Praful Bidwai on India's Self-Deluded Elites
The Nation
October 28, 1997
Recenty, Indian writer Praful Bidwai wrote a very interesting column titled, “Elite Self-delusion: India is No ‘Global Player Yet,” in The Times of India. The way Indian media portrayal Prime Minister Inder Kumar Gujral’s recent meeting with US President Bill Clinton was what forced Bidwai to speak the truth. “Such is the propensity for self-delusion among large sections of our elite that the 30-minute long Gujral-Clinton meeting has been hyped into a major triumph of Indian foreign policy. The mere fact that the US did not explicitly offer to mediate in South Asia, and the claim that India-Pakistan tensions did not figure in the discussions, have been taken to signify a paradigm shift in Indo-US relations,” Praful wrote.

Most Indian correspondents who reported the New York meeting between Gujral and Clinton tried to depict as if, within half an hour, Clinton had decided to change the entire US outlook on South Asia and make India its strategic partner in the region.

Vinod Mehta of a New Delhi-based magazine Outlook, for instance, cited some six reasons, for what he termed “momentous shift” in US policy—namely, India’s post-Cold War strategic significance, US economic stake in the world’s largest market, the exit of the “mischievous” Robin Raphel (former US Assistant Secretary of State for South Asia), the eponymous Gujral doctrine, tons of positive coverage that Gujral’s meeting with Clinton received in the US media, and Hillary Clinton—India’s best ally in the Clinton administration.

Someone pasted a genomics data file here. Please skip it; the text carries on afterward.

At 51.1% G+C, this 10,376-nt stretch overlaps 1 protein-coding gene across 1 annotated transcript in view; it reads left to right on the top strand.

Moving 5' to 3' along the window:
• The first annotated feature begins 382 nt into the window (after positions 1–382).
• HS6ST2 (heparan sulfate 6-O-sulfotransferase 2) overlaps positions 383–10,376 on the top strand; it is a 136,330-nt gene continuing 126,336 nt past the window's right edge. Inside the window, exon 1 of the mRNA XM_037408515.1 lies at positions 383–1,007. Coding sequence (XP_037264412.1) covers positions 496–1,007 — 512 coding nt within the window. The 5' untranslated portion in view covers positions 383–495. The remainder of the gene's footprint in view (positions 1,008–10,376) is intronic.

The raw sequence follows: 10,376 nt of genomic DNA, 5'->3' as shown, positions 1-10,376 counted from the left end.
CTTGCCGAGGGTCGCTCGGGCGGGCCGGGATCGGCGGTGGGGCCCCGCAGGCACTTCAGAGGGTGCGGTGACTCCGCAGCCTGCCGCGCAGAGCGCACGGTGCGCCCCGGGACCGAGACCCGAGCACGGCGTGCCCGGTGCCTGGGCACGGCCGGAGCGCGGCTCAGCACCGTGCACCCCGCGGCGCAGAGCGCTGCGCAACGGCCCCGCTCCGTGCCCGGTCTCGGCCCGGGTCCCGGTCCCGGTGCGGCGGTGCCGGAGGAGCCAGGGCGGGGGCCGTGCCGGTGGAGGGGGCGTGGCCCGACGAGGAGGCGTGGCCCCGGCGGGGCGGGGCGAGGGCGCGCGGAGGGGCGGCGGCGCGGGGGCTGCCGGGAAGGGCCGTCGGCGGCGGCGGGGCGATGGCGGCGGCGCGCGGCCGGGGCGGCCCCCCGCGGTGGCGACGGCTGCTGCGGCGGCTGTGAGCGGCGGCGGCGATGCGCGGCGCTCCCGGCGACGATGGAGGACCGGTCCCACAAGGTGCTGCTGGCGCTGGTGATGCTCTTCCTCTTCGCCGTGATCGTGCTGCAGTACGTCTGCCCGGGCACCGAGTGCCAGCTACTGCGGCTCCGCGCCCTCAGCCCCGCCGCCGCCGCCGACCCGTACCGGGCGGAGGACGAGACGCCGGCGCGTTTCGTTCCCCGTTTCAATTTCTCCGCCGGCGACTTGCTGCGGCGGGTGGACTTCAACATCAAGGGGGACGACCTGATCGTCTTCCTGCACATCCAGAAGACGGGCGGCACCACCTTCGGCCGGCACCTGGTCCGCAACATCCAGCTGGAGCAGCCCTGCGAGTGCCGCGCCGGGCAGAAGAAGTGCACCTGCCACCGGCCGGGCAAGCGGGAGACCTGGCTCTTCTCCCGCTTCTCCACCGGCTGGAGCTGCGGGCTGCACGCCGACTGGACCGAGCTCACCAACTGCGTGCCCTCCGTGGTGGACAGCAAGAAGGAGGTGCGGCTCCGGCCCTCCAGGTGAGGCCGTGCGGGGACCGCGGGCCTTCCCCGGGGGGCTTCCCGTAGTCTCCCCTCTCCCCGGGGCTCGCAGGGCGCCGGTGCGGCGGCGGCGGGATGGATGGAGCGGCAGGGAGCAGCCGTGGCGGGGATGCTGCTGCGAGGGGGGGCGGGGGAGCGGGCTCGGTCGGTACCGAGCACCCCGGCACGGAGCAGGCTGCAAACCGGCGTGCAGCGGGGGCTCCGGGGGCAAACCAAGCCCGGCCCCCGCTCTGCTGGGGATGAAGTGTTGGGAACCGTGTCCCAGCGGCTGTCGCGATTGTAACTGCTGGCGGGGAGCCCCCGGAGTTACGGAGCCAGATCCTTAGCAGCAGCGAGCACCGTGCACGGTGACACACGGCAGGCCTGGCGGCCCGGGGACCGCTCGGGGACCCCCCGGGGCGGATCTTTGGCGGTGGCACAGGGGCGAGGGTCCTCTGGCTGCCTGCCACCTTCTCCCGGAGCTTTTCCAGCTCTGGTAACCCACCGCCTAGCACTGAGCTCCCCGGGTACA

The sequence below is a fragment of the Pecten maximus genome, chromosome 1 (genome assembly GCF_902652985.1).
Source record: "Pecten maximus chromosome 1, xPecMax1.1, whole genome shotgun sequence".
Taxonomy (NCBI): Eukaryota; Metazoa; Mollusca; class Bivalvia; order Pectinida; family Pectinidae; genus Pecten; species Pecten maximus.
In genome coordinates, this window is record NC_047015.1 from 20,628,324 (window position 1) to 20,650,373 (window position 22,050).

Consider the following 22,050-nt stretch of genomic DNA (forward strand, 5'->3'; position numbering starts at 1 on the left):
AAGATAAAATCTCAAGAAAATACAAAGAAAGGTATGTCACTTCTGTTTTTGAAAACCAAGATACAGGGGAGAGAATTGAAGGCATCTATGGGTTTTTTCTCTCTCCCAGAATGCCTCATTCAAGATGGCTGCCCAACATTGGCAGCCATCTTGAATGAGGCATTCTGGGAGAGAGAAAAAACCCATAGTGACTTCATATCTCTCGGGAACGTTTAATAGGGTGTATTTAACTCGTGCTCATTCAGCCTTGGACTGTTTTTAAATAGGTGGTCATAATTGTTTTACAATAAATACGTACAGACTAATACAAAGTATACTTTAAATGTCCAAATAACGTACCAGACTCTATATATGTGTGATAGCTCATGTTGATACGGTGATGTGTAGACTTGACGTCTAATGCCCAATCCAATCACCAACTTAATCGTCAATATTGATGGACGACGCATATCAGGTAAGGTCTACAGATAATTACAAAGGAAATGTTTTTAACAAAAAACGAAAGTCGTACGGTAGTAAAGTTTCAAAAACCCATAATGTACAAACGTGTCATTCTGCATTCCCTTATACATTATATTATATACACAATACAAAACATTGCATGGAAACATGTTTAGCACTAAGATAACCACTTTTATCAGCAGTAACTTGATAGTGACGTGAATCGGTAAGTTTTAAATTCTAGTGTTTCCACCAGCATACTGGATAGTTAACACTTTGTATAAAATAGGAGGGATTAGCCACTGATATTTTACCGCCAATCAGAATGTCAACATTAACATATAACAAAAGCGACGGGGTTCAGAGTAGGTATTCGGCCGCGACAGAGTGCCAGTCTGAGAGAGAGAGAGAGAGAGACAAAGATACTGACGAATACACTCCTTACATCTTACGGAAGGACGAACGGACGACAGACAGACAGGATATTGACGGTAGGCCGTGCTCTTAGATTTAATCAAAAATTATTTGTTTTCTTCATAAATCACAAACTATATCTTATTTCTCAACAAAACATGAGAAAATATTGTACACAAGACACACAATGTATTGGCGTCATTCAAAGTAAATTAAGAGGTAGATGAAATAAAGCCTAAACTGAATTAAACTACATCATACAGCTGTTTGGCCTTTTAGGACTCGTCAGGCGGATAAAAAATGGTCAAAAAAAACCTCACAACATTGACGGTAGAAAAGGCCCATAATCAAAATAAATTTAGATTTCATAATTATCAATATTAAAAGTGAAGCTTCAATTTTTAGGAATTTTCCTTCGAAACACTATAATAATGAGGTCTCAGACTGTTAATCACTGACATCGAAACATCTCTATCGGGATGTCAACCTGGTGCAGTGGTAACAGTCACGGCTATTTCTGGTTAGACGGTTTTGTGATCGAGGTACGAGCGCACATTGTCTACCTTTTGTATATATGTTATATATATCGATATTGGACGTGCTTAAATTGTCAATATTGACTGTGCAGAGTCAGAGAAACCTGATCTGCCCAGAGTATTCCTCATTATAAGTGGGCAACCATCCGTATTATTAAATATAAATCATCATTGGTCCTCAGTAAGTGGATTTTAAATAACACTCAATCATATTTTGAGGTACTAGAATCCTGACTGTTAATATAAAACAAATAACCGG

“We do not wish to interfere (to settle Kashmir),” Mehta quoted Clinton. Contradicting him, Praful cited Karl Inderfurth’s statement in New York, which said the meeting between Clinton and Gujral did focus on India-Pakistan tensions. “The truth is that Washington is nowhere near treating India in the manner that our policy-makers favour…India has a very low priority in the US scheme of things, whether strategically, as an investment destination or as an ‘emerging’ market. India is still emerging.”

The public stance that Gujral had taken before going to New York last month was that he wouldn’t meet the US president if the latter tried to include India-Pakistan ties in the talks agenda. All this defiance was for public consumption. Pakistani mediamen, who accompanied Prime Minister Nawaz Sharif to New York, are of the view that so frustrated was the Indian prime minister for meeting the US president that he had to change his entire schedule for the said meeting.

Indian leadership's arrogant attitue was visible on the occasion of Her Majesty Queen Elizabeth II’s visit to India and, secondly, by refusing to hold defense talks with the Americans. British foreign secretary Robin Cook, who had accompanied the Queen during her visit to India and Pakistan, had offered British mediation on Kashmir. So annoyed was Gujral with the British foreign secretary over his offer on Kashmir that he went to the extent of terming Britain a ‘third-rate power.’

“Who actually is a third-rate power?” Praful asks, adding, “Such thinking is in evidence in our elite’s growing nuclear nationalism, and the hope that India will get a Security Council seat although she has the world’s largest collection of poor and illiterate people and is a third-rate economic power.”